Newsome, meanwhile, though he is just a sophomore, is the Wildcats’ best cover corner. Last week, with his typical partner, Trae Williams, out (his status for Saturday is unknown as of now) Michigan State went after backup AJ Hampton. If NU needs to help out the other side of the field once more, Newsome, a true sophomore, will have to consistently lock down his man.

2) What sort of schemes is Northwestern running on offense and defense this year?

The Wildcats have had largely the same offensive scheme for ten years, and after handing Hunter Johnson the keys, it has undergone only minor changes. Longtime OC Mick McCall’s spread setup includes primarily shotgun formations, typically featuring nearly exclusively zone runs and a largely pin-and-pull scheme between the 20s. With Johnson at the helm, the QB run is more of a factor, with the Wildcats implementing the read option and various QB keepers more fully than in years past.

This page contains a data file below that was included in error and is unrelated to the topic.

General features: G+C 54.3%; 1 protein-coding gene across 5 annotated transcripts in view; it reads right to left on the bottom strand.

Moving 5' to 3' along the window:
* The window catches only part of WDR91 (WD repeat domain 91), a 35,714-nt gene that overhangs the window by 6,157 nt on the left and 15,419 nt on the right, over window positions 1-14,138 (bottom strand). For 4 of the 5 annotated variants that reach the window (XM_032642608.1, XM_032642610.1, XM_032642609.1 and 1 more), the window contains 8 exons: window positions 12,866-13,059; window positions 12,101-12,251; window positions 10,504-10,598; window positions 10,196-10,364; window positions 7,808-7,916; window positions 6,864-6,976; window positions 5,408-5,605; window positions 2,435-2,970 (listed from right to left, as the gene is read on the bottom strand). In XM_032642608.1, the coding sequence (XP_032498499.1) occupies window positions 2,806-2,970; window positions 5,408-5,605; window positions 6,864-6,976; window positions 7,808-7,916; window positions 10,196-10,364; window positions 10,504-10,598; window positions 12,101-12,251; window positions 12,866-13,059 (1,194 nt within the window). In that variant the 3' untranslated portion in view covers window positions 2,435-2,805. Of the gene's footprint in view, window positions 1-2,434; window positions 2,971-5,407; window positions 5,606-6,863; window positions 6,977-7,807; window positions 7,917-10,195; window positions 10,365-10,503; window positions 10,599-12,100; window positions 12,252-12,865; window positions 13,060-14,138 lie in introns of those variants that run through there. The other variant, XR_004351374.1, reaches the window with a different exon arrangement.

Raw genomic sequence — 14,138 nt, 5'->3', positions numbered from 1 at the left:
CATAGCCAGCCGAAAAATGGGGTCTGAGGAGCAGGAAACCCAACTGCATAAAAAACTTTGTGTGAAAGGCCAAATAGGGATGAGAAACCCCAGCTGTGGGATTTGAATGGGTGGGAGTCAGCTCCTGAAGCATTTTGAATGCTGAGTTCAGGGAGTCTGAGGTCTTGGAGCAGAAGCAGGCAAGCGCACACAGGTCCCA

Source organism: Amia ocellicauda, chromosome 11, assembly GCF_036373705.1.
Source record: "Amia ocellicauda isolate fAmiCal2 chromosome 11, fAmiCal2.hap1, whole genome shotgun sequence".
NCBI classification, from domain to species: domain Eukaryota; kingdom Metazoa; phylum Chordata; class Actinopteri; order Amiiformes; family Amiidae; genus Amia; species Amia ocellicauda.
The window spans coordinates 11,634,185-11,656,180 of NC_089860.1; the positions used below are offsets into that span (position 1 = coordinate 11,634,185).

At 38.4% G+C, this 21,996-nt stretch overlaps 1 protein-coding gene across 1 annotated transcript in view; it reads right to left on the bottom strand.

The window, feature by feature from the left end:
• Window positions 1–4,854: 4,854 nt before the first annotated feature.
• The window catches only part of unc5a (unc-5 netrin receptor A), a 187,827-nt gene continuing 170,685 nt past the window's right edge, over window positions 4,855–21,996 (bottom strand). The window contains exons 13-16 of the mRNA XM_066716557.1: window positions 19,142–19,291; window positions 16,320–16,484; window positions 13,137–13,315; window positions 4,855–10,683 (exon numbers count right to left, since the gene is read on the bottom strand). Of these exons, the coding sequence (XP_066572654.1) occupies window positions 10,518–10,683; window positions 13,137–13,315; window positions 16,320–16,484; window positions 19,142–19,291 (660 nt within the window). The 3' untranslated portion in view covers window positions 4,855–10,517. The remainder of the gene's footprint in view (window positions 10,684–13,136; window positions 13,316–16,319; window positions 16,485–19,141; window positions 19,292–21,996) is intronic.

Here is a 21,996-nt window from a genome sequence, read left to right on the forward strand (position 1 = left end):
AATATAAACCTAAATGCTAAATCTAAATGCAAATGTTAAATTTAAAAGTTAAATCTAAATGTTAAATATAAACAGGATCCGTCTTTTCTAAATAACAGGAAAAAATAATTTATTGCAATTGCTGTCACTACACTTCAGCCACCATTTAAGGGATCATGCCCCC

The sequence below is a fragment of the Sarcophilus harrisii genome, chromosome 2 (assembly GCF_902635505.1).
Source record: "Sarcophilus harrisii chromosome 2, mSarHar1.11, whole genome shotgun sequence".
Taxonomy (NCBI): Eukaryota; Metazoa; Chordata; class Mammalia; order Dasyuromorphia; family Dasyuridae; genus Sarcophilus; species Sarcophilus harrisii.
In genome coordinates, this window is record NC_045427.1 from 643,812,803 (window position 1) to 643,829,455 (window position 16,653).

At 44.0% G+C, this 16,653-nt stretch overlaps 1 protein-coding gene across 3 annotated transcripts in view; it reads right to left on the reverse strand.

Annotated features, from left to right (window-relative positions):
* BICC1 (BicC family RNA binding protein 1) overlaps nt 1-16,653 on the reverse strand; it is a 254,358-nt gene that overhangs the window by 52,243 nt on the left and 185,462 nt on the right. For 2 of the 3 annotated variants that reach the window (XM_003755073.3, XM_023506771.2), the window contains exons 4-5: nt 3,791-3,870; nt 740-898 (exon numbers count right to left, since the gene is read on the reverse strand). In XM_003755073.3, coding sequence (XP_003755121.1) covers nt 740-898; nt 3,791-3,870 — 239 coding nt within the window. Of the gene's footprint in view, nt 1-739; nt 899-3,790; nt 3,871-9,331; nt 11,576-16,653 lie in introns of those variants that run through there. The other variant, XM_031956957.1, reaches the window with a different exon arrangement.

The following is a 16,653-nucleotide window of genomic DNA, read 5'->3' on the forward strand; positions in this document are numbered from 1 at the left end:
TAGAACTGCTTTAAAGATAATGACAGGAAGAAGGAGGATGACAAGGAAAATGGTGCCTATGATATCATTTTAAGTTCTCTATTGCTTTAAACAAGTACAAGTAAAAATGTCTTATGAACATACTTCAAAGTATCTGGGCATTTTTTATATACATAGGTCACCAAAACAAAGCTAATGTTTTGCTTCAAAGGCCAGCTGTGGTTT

In the passing game, meanwhile, McCall tends to keep it simple. NU, who is a base 11 personnel team, runs plenty of variations on mesh and short flood routes, trying to give their quarterbacks easier completions.

Defensively, Northwestern has also been pretty consistent over the years. DC Mike Hankwitz is a 4-3 guy. The Wildcats rotate their front four often, and though they go to the nickel package relatively frequently, as most groups do, you rarely ever see them in a dime set up. They like to keep linebackers Paddy Fisher and Blake Gallagher on the field pretty much at all times, along with some combination of four down linemen.

3) Who are you worried about on the offensive and defensive sides of the ball for the Badgers?

Besides the existential dread that accompanies Jonathan Taylor’s name (even if the ‘Cats have been able to limit him pretty effectively in years past), Quintez Cephus really worries me on the offensive side of things. If Coan has truly improved as much as it seems like he has, Cephus’ big-play potential and overall pass-catching consistency won’t be good for a struggling Wildcat secondary.

On the other side of things, any Wisconsin linebacking corps is typically concerning. Specifically, Zack Baun just seems like a walking havoc play. Northwestern’s offensive line, unsurprisingly, looked overmatched against Michigan State last week, especially in the run game. Bain should be able to take advantage of a rebuilding group’s struggles to stay in the backfield all day long.